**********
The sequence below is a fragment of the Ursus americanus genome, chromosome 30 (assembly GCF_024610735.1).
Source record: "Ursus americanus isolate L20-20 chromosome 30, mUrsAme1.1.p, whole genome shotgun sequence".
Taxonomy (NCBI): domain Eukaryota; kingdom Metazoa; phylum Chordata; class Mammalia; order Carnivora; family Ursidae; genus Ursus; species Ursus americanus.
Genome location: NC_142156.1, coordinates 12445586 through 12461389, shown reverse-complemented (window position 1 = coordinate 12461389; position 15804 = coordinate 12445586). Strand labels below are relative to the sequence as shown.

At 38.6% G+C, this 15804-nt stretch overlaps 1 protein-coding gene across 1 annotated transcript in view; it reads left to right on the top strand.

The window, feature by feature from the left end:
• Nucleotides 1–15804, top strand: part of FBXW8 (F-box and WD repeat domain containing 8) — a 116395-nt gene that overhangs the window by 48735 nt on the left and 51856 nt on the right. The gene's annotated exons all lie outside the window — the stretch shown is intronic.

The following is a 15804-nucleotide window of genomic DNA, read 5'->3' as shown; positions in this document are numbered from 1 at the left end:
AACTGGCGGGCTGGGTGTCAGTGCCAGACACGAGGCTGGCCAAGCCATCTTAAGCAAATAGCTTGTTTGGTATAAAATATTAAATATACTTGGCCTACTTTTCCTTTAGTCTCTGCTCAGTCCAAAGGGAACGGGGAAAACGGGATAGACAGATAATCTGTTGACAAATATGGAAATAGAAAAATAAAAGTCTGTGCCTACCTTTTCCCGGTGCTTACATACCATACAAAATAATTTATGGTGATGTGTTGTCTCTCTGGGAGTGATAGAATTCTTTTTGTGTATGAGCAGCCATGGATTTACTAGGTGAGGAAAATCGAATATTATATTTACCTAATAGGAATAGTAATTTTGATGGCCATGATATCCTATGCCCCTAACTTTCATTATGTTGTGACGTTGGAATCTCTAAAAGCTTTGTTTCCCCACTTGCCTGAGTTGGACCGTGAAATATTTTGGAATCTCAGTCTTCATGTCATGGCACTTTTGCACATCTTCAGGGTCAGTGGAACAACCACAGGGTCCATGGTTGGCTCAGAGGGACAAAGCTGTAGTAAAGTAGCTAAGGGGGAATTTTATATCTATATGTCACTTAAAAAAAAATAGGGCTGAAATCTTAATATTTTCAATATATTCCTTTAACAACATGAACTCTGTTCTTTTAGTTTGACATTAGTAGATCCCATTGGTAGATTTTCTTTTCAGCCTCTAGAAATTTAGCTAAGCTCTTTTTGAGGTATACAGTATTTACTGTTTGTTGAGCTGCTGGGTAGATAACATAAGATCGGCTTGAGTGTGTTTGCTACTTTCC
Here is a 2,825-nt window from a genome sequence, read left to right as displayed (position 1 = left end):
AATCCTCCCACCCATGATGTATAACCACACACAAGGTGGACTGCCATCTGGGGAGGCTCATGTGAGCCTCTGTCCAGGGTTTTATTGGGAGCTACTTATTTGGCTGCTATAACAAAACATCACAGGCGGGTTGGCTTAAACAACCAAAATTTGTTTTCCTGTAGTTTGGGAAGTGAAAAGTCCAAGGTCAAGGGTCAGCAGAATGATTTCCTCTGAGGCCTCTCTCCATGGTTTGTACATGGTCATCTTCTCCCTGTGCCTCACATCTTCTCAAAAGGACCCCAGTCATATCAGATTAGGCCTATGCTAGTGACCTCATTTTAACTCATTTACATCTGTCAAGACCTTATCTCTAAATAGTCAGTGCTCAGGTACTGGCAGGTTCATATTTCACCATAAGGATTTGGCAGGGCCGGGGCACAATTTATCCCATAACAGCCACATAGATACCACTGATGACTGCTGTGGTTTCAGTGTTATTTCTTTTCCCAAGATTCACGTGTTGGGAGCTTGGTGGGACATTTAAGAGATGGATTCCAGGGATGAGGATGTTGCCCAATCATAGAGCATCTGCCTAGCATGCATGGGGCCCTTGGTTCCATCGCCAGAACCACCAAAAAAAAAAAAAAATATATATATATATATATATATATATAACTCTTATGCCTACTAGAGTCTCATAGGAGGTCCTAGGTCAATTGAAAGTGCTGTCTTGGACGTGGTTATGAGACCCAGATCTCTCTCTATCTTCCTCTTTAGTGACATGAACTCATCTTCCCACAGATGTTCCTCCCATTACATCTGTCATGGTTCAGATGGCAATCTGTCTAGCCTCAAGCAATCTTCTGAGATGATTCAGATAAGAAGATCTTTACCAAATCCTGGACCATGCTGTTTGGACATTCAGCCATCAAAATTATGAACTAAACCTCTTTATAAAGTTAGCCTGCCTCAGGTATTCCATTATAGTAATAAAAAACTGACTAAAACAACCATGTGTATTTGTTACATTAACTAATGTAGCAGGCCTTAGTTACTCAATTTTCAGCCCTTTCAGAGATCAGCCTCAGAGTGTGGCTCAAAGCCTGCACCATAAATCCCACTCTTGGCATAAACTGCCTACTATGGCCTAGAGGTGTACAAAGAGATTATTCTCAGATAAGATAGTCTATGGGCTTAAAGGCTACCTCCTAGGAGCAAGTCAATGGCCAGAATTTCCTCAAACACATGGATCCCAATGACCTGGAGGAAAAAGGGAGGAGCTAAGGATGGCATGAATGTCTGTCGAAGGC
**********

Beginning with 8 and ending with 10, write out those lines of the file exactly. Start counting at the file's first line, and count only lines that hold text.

The following is a 15804-nucleotide window of genomic DNA, read 5'->3' as shown; positions in this document are numbered from 1 at the left end:
AACTGGCGGGCTGGGTGTCAGTGCCAGACACGAGGCTGGCCAAGCCATCTTAAGCAAATAGCTTGTTTGGTATAAAATATTAAATATACTTGGCCTACTTTTCCTTTAGTCTCTGCTCAGTCCAAAGGGAACGGGGAAAACGGGATAGACAGATAATCTGTTGACAAATATGGAAATAGAAAAATAAAAGTCTGTGCCTACCTTTTCCCGGTGCTTACATACCATACAAAATAATTTATGGTGATGTGTTGTCTCTCTGGGAGTGATAGAATTCTTTTTGTGTATGAGCAGCCATGGATTTACTAGGTGAGGAAAATCGAATATTATATTTACCTAATAGGAATAGTAATTTTGATGGCCATGATATCCTATGCCCCTAACTTTCATTATGTTGTGACGTTGGAATCTCTAAAAGCTTTGTTTCCCCACTTGCCTGAGTTGGACCGTGAAATATTTTGGAATCTCAGTCTTCATGTCATGGCACTTTTGCACATCTTCAGGGTCAGTGGAACAACCACAGGGTCCATGGTTGGCTCAGAGGGACAAAGCTGTAGTAAAGTAGCTAAGGGGGAATTTTATATCTATATGTCACTTAAAAAAAAATAGGGCTGAAATCTTAATATTTTCAATATATTCCTTTAACAACATGAACTCTGTTCTTTTAGTTTGACATTAGTAGATCCCATTGGTAGATTTTCTTTTCAGCCTCTAGAAATTTAGCTAAGCTCTTTTTGAGGTATACAGTATTTACTGTTTGTTGAGCTGCTGGGTAGATAACATAAGATCGGCTTGAGTGTGTTTGCTACTTTCC
Here is a 2,825-nt window from a genome sequence, read left to right as displayed (position 1 = left end):